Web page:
Since first expanding to Estonia last year, supermarket chain Lidl has displayed information at its stores exclusively in Estonian. Other chains, however, are continuing to reduce their own Russian-language communications as well, noting that this is only natural.
Supermarket shoppers are used to the fact that some stores play audio ads over their speaker systems, and that many of the products being advertised are repeated in several languages. In recent years, however, such info has been presented in Russian less and less often.
Lidl communications director Katrin Seppel told ERR that all of their info has been displayed in Estonian right from opening day. As all Lidl stores have similar layouts, she noted, clients who have shopped at one of their stores before should be able to find everything they need, even if they don't speak the local language.
"If needed, our store employees will help you find the product you want," Seppel added. "We haven't received any customer feedback regarding this arrangement."
Rimi marketing manager Marta Vihtre said that for them, reducing Russian-language communications has rather been the natural course of things, not due to the war in Ukraine.
"For example, Rimi flyers have been published exclusively in Estonia since 2019 already," Vihtre highlighted. "In terms of the retail environment specifically, there are very few bilingual info labels, and are only found in areas with higher numbers of native Russian-speaking customers."
Jaanika Terasmaa, head of the Sales and Marketing Department at Maxima Eesti, said that Maxima discontinued Russian-language marketing communications at its Estonian stores after Russia launched its full-scale invasion of Ukraine last February.
"All directional signage inside our stores is likewise in Estonian," Terasmaa noted. "Some bilingual information carriers dating back to an earlier period are being gradually replaced as stores are updated; these include product names listed in two languages, however the Estonian-language text is always larger and bolder, and more prominent."
Terasmaa acknowledged that sometimes a product that's been advertised as part of a promo hasn't reached stores in time, and in that case Maxima has issued a written apology in both Estonian and Russian.
"We've made it our goal to use and speak Estonian," the retailer's marketing rep emphasized.
"We at Maxima invest a great deal in the development of language skills," she continued. "Both Ukrainian employees who have recently arrived in Estonia – of which we have 10 percent – as well as those who have lived in Estonia for a long time but haven't learned the language receive instruction. Our employees know that they won't be able to find a job in Estonia in the long run without speaking Estonian, and that is why they're interested in language training."
Some angry letters from Ida-Viru County
Terasmaa noted that employing Estonian is a conscious choice on Maxima's part, but acknowledged that this direction does make work more difficult sometimes. For example, they sometimes still get angry letters from customers in Ida-Viru County complaining about not really understanding the grocery chain's promo messages and content very well.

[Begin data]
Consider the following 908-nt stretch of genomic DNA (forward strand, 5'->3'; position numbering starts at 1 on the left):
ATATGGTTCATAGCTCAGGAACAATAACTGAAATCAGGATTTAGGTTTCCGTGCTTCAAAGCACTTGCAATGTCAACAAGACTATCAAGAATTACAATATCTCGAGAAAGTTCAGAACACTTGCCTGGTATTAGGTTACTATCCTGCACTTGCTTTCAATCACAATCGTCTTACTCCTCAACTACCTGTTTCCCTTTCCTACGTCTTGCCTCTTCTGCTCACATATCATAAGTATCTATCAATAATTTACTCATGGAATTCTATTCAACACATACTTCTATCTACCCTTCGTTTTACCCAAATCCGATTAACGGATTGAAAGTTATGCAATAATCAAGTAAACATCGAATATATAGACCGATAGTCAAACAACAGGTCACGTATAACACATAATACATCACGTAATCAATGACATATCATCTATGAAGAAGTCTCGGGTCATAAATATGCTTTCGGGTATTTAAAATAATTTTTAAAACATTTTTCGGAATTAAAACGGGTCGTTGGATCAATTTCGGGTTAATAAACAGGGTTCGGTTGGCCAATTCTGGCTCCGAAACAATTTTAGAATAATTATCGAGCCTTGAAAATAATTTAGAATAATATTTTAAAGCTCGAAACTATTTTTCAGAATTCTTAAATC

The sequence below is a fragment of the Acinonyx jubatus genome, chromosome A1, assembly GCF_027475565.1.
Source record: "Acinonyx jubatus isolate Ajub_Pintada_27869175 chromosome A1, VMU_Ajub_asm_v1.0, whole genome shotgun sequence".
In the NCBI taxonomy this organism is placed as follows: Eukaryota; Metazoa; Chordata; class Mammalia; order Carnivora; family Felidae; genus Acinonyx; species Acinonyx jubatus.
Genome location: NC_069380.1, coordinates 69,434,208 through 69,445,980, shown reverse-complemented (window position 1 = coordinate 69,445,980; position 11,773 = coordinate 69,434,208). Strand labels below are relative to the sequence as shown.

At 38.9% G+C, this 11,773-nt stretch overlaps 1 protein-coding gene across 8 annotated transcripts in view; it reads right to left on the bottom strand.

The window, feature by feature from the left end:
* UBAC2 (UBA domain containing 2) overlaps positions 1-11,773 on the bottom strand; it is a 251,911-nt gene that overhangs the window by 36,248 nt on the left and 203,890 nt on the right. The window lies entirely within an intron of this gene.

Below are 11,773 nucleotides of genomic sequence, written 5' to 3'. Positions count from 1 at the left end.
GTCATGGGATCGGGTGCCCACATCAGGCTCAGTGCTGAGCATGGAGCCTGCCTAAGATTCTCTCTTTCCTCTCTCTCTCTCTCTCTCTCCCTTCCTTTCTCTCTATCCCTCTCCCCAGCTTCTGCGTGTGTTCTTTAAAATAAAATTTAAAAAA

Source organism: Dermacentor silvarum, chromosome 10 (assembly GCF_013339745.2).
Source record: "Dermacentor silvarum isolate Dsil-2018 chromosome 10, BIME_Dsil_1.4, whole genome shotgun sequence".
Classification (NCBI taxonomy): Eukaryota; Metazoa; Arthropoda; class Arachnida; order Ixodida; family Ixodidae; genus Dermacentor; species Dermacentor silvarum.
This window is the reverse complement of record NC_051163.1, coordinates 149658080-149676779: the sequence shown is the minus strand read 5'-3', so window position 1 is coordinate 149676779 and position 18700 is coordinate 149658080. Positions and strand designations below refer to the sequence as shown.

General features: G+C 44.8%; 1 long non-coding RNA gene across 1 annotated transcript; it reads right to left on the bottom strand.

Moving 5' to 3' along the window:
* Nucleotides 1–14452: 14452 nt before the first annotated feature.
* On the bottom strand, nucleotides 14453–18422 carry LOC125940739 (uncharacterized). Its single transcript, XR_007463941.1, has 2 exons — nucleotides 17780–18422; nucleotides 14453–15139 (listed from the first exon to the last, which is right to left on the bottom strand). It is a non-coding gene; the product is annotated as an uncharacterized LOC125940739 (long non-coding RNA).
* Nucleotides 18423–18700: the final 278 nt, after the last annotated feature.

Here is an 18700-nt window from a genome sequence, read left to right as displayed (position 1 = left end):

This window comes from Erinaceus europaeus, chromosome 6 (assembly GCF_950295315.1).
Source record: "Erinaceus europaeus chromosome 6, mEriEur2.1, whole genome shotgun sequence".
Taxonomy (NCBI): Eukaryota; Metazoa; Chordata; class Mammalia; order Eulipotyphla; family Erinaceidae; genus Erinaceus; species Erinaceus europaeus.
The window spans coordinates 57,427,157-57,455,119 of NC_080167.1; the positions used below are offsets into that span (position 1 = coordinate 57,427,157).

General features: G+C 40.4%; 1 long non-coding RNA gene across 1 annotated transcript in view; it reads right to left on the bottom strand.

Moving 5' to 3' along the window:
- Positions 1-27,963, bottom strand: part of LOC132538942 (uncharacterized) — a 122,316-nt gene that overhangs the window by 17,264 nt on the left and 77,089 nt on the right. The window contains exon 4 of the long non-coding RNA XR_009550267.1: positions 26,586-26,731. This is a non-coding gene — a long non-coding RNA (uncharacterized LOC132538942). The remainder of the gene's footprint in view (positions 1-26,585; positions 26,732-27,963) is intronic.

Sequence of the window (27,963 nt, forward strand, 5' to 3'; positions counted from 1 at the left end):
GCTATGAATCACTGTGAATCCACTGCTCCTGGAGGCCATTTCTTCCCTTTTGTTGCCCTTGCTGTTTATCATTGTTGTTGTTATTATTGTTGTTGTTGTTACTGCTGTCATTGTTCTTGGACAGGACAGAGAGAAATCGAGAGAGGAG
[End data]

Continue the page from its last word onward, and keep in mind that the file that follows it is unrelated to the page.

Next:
"It would be easier and more efficient to use bilingual communications there, but we've gone the direction that we won't be doing that," she stressed.
The marketing chief highlighted that after Russia launched its full-scale invasion of Ukraine, Maxima was one of the first retail chains in Estonia that decided to remove products of Russian and Belarusian origin from its store shelves, and did so in a matter of just days.
Coop Estonia likewise discontinued procuring goods from Russia and Belarus immediately after the full-scale invasion began, and according to Coop communications director Martin Miido, the retail chain immediately reduced the amount of Russian-language label info on packaging in response as well.
"We've been using only Estonian-language signs in our stores for years already," Miido noted. "Only informational materials are available in several languages by the checkouts, and in our flyers we translate only essential product info into Russian to ensure our Russian-speaking customers, including war refugees from Ukraine, get the info they need to make purchase decisions."
According to Miido, Coop has noticed that the need for translating product and marketing info into Russian has decreased over the years, and they haven't ruled out the possibility of dropping Russian-language translations altogether in the future.
Selver marketing director Jürg Samel said that no Russian-language ads are played on their store intercom systems, and that only emergency alerts are played bilingually.
"Signs in stores are generally in Estonian; product category signs at [our Narva] Astri and Jõhvi Selver stores include Russian as well," he noted.
Store brands dropping Russian-language info labels
Samel said that packaging for Selver's store-brand products feature the product name only in Estonian, however some packaging also includes ingredients lists in Russian or English as well.
He noted that the fact that their packaging and retail environments don't use Russian isn't related to the war in Ukraine, but rather the fact that there's no need for both languages.
"Selver shoppers can get by with Estonian just fine," he emphasized.
Coop likewise recently stopped including Russian-language info on its store-brand products, and Rimi has made the decision to do so as well.
"There are still some products left whose packaging design needs updating, but you won't find translations on new packaging anymore," Vihtre said regarding Rimi.
"This isn't a direct impact of the war in Ukraine, but rather practical needs," she explained. "Rimi's store-brand products are sold on the Estonian, Latvian and Lithuanian markets, and we have to legibly include three languages on our packaging."
Editor: Aili Vahtla